Need helps for reluctant high school readers and writers? We’ve got them!
Helps for Reluctant High School Readers and Writers
Not all homeschool high schoolers love language arts. God gives each teen differing gifts. Part of our job as parents is helping our kids discover and develop those gifts.
However, whether they hate or love language arts, all teens must earn 4 language arts credits. Here are some helps for reluctant high school readers and writers:
They must read books, but don’t kill the book with busywork. Concentrate on the experience, discussion work, and take-aways. (7Sisters Literature Study Guides are perfect for this: no busywork, adaptable, inspirational.)
They must write, but don’t kill the writing with useless copywork and non-necessary busywork. You can still cover each year’s writing requirements (essays, research papers, creative writing) in an incremental format. (Take a look at our ELA bundles for a full-year of literature and writing guides that encourage and inspire with NO busywork- and adaptable to student needs.)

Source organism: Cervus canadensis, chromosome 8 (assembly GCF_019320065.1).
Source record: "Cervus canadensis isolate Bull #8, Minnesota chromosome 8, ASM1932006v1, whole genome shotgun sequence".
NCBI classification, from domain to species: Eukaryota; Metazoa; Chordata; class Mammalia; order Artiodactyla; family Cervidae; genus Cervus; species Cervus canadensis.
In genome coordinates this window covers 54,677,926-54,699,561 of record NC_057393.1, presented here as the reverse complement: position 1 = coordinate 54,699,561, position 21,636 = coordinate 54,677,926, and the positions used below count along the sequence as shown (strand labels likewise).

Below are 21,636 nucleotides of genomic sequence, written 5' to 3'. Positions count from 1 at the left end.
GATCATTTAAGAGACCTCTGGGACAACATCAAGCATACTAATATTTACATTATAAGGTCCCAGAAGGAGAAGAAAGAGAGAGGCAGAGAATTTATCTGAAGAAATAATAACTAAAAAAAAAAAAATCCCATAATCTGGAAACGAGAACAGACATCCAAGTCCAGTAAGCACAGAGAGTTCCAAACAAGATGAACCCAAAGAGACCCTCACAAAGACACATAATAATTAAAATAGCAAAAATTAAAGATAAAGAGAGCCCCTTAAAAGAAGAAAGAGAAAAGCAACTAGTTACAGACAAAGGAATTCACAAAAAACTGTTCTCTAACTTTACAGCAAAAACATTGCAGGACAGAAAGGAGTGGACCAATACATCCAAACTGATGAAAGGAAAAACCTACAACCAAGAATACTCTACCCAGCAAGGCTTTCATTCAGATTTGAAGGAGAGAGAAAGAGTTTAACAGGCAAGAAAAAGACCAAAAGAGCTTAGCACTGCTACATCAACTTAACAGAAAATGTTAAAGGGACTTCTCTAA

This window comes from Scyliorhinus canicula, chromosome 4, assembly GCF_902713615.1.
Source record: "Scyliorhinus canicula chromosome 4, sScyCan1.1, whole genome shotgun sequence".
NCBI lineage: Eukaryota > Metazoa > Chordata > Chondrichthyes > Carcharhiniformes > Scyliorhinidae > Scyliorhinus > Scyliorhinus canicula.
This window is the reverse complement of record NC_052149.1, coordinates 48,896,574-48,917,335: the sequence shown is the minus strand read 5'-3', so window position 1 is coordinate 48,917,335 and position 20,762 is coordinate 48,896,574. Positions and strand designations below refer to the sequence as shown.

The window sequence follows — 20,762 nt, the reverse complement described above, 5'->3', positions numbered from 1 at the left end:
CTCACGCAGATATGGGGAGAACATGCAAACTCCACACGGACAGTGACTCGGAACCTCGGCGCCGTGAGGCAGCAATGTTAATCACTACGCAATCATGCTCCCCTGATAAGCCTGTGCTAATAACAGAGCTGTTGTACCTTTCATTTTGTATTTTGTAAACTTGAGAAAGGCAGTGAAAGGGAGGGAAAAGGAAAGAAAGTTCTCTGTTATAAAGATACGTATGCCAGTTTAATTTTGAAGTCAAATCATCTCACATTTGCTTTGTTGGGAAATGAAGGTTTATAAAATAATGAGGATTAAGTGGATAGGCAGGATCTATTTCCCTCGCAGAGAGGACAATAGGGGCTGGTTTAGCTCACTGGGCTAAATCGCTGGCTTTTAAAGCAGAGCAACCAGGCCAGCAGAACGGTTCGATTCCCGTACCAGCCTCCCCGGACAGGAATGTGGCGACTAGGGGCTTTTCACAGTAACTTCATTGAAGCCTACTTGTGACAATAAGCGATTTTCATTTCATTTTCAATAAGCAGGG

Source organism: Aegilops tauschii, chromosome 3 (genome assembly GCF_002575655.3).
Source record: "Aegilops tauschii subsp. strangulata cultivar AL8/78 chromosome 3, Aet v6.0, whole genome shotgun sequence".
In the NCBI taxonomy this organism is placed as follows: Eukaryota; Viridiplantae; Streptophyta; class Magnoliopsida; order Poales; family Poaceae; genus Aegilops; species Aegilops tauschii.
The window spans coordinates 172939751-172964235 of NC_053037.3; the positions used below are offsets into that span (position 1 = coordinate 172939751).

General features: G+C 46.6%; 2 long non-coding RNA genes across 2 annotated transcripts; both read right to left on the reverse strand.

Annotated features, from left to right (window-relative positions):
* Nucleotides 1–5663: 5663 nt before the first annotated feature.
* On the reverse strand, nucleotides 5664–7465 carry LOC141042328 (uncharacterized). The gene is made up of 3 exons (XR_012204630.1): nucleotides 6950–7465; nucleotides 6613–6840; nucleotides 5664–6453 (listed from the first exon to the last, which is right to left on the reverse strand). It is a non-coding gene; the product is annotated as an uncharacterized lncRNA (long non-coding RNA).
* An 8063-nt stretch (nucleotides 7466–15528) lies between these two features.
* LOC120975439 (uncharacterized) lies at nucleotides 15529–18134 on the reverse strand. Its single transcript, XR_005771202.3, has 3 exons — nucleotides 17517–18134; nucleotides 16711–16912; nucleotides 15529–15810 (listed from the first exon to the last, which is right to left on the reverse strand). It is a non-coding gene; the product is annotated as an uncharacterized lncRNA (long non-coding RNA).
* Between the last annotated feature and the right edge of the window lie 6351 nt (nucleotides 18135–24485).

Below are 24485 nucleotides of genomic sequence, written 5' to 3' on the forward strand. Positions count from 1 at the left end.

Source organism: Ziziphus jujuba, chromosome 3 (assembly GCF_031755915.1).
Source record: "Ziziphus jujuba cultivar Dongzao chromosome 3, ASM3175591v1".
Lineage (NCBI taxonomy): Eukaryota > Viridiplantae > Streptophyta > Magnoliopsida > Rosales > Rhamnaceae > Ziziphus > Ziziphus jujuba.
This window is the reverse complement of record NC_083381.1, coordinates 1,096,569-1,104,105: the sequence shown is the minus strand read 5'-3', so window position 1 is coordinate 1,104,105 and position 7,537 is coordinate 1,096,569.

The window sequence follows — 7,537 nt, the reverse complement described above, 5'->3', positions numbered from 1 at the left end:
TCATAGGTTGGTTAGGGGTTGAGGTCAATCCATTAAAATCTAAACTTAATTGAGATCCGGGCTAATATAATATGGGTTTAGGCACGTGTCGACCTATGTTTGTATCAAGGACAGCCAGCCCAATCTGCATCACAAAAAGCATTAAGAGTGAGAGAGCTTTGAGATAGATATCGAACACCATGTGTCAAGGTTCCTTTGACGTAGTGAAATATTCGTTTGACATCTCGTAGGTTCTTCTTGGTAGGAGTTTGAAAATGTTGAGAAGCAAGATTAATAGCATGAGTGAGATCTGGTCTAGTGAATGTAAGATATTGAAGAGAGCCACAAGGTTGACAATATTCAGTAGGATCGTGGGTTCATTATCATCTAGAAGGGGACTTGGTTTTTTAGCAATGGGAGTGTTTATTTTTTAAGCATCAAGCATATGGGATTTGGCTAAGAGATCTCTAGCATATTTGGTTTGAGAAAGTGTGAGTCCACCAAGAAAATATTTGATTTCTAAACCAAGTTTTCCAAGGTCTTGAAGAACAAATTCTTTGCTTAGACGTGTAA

They must do vocabulary, but reluctant students are not going to thrive on endless hours of memorization. Try making the vocabulary lists in their study guides into a family game: discuss the words together then incorporate them the week into family conversations (the more silly and contrived the better).
They must do some grammar or editing work, but rather than spend endless hours in grammar textbooks, together use the writing guides’ rubrics and your computer’s processing program editing tools to discuss and edit papers. Gradually ease them into these edits on their own.
Incorporate audio books and family read-alouds with some of the textbooks. One never outgrows this! Listening to more difficult books is a great way to stretch thinking and vocabulary, even for homeschool high schoolers.
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One Reply to “Helps for Reluctant High School Readers and Writers”
[…] Reluctant readers or those with learning issues can choose average level instructions or work through the guide in discussion format with a parent or tutor […]